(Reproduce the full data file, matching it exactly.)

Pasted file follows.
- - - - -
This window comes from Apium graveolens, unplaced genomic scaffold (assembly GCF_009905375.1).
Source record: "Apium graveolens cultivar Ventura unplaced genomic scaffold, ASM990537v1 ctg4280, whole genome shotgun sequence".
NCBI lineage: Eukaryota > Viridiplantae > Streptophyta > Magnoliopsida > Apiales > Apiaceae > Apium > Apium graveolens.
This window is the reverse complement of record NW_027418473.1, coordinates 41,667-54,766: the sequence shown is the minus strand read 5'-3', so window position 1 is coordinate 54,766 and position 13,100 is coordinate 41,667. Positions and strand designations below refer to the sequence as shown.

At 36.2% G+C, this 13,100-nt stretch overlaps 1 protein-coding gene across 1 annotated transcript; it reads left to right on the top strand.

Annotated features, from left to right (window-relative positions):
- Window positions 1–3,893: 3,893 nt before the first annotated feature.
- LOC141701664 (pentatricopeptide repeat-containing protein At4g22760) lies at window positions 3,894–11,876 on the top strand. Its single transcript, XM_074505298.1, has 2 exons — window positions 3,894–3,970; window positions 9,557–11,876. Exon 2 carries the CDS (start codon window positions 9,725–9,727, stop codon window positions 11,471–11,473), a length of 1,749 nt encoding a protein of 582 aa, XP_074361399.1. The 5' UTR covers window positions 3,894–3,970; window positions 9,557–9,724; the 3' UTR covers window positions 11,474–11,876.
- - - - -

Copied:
This window comes from Apium graveolens, unplaced genomic scaffold (assembly GCF_009905375.1).
Source record: "Apium graveolens cultivar Ventura unplaced genomic scaffold, ASM990537v1 ctg4280, whole genome shotgun sequence".
NCBI lineage: Eukaryota > Viridiplantae > Streptophyta > Magnoliopsida > Apiales > Apiaceae > Apium > Apium graveolens.
This window is the reverse complement of record NW_027418473.1, coordinates 41,667-54,766: the sequence shown is the minus strand read 5'-3', so window position 1 is coordinate 54,766 and position 13,100 is coordinate 41,667. Positions and strand designations below refer to the sequence as shown.

At 36.2% G+C, this 13,100-nt stretch overlaps 1 protein-coding gene across 1 annotated transcript; it reads left to right on the top strand.

Annotated features, from left to right (window-relative positions):
- Window positions 1–3,893: 3,893 nt before the first annotated feature.
- LOC141701664 (pentatricopeptide repeat-containing protein At4g22760) lies at window positions 3,894–11,876 on the top strand. Its single transcript, XM_074505298.1, has 2 exons — window positions 3,894–3,970; window positions 9,557–11,876. Exon 2 carries the CDS (start codon window positions 9,725–9,727, stop codon window positions 11,471–11,473), a length of 1,749 nt encoding a protein of 582 aa, XP_074361399.1. The 5' UTR covers window positions 3,894–3,970; window positions 9,557–9,724; the 3' UTR covers window positions 11,474–11,876.